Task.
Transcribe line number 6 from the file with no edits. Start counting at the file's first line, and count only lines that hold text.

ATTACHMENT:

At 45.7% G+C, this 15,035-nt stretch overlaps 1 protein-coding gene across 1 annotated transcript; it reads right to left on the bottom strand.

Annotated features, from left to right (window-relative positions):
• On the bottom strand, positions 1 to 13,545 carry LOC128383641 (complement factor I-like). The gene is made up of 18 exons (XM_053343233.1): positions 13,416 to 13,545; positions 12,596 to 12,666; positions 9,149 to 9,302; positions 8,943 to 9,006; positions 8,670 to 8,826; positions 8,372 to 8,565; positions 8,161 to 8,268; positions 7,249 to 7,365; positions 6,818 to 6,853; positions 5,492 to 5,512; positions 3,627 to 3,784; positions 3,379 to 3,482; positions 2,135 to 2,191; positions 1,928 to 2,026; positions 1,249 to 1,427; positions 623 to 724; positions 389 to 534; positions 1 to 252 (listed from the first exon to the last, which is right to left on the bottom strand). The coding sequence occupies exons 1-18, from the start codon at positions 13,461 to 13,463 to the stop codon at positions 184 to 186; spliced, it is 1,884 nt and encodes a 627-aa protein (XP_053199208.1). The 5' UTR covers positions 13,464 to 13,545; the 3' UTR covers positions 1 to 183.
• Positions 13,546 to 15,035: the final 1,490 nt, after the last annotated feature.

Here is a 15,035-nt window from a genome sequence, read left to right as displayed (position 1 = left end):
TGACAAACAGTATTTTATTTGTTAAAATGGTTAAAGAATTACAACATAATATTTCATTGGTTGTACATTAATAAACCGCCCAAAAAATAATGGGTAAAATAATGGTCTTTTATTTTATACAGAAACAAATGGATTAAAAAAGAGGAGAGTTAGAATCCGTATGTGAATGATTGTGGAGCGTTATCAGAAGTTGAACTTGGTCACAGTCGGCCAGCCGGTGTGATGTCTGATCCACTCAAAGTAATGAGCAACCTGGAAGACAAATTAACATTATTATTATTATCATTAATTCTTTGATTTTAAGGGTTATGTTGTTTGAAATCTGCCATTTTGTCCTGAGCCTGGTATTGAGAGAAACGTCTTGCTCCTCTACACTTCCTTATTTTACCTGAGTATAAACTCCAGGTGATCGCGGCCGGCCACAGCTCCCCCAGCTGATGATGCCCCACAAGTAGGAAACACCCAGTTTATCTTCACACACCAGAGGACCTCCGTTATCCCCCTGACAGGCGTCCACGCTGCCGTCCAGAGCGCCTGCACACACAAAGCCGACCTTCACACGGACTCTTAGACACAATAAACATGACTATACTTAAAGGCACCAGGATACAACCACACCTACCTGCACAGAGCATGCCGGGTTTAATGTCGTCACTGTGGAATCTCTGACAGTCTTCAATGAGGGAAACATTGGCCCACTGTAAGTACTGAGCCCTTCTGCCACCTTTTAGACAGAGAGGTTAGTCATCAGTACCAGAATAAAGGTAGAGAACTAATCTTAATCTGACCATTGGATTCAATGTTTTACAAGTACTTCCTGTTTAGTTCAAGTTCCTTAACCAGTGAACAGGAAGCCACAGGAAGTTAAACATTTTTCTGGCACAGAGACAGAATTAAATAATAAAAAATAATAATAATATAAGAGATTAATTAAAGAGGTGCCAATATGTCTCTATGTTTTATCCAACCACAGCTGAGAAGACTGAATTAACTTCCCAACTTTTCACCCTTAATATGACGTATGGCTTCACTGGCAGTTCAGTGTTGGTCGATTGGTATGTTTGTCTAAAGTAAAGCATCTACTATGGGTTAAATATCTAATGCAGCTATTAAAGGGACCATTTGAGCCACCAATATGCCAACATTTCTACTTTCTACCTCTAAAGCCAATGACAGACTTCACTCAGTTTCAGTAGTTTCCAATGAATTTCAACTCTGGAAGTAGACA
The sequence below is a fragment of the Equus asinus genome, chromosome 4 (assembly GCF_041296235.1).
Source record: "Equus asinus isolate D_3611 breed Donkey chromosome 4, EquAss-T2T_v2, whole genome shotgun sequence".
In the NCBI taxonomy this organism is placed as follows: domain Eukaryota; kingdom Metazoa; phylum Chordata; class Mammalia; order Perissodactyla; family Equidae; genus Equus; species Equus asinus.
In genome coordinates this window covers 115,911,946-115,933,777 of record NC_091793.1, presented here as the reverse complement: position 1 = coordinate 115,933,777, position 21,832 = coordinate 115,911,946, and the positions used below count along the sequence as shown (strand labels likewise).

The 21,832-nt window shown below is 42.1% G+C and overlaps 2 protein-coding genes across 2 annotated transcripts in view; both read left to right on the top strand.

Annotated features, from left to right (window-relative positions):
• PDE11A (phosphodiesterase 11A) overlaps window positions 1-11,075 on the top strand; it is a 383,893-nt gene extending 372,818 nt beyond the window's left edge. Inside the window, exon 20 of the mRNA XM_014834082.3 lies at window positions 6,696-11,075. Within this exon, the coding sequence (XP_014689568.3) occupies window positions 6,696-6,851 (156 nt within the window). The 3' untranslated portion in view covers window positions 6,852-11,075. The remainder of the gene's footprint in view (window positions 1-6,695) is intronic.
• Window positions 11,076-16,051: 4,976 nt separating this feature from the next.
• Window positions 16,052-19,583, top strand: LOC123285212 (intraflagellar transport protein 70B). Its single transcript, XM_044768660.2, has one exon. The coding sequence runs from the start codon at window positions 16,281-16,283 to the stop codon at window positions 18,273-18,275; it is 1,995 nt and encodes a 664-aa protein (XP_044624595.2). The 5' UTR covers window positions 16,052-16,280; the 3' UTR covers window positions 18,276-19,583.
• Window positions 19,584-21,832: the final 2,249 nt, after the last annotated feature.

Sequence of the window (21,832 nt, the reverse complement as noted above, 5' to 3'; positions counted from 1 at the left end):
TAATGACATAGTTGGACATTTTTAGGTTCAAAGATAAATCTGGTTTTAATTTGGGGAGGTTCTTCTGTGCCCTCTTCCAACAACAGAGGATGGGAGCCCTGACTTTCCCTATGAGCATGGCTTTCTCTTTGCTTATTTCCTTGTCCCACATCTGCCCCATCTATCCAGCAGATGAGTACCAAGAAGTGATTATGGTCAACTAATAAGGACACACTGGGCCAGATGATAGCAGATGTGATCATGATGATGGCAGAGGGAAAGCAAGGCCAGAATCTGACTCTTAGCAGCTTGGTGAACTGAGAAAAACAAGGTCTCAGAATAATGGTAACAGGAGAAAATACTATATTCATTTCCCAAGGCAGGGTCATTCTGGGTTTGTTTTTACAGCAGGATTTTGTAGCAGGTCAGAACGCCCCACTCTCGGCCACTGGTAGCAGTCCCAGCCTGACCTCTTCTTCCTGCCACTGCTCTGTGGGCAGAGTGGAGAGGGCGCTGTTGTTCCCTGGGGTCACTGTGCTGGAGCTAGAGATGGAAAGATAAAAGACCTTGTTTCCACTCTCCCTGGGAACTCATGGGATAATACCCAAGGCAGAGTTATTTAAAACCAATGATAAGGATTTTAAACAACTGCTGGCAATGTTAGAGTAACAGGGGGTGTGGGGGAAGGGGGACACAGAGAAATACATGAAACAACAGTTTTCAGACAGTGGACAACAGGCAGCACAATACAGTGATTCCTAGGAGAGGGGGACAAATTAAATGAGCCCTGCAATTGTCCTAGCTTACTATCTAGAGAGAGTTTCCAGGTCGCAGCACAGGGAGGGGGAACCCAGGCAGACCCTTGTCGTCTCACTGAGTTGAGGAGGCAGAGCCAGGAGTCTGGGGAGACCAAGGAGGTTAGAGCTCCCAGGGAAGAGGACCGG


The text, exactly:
TGACAAACAGTATTTTATTTGTTAAAATGGTTAAAGAATTACAACATAATATTTCATTGGTTGTACATTAATAAACCGCCCAAAAAATAATGGGTAAAATAATGGTCTTTTATTTTATACAGAAACAAATGGATTAAAAAAGAGGAGAGTTAGAATCCGTATGTGAATGATTGTGGAGCGTTATCAGAAGTTGAACTTGGTCACAGTCGGCCAGCCGGTGTGATGTCTGATCCACTCAAAGTAATGAGCAACCTGGAAGACAAATTAACATTATTATTATTATCATTAATTCTTTGATTTTAAGGGTTATGTTGTTTGAAATCTGCCATTTTGTCCTGAGCCTGGTATTGAGAGAAACGTCTTGCTCCTCTACACTTCCTTATTTTACCTGAGTATAAACTCCAGGTGATCGCGGCCGGCCACAGCTCCCCCAGCTGATGATGCCCCACAAGTAGGAAACACCCAGTTTATCTTCACACACCAGAGGACCTCCGTTATCCCCCTGACAGGCGTCCACGCTGCCGTCCAGAGCGCCTGCACACACAAAGCCGACCTTCACACGGACTCTTAGACACAATAAACATGACTATACTTAAAGGCACCAGGATACAACCACACCTACCTGCACAGAGCATGCCGGGTTTAATGTCGTCACTGTGGAATCTCTGACAGTCTTCAATGAGGGAAACATTGGCCCACTGTAAGTACTGAGCCCTTCTGCCACCTTTTAGACAGAGAGGTTAGTCATCAGTACCAGAATAAAGGTAGAGAACTAATCTTAATCTGACCATTGGATTCAATGTTTTACAAGTACTTCCTGTTTAGTTCAAGTTCCTTAACCAGTGAACAGGAAGCCACAGGAAGTTAAACATTTTTCTGGCACAGAGACAGAATTAAATAATAAAAAATAATAATAATATAAGAGATTAATTAAAGAGGTGCCAATATGTCTCTATGTTTTATCCAACCACAGCTGAGAAGACTGAATTAACTTCCCAACTTTTCACCCTTAATATGACGTATGGCTTCACTGGCAGTTCAGTGTTGGTCGATTGGTATGTTTGTCTAAAGTAAAGCATCTACTATGGGTTAAATATCTAATGCAGCTATTAAAGGGACCATTTGAGCCACCAATATGCCAACATTTCTACTTTCTACCTCTAAAGCCAATGACAGACTTCACTCAGTTTCAGTAGTTTCCAATGAATTTCAACTCTGGAAGTAGACA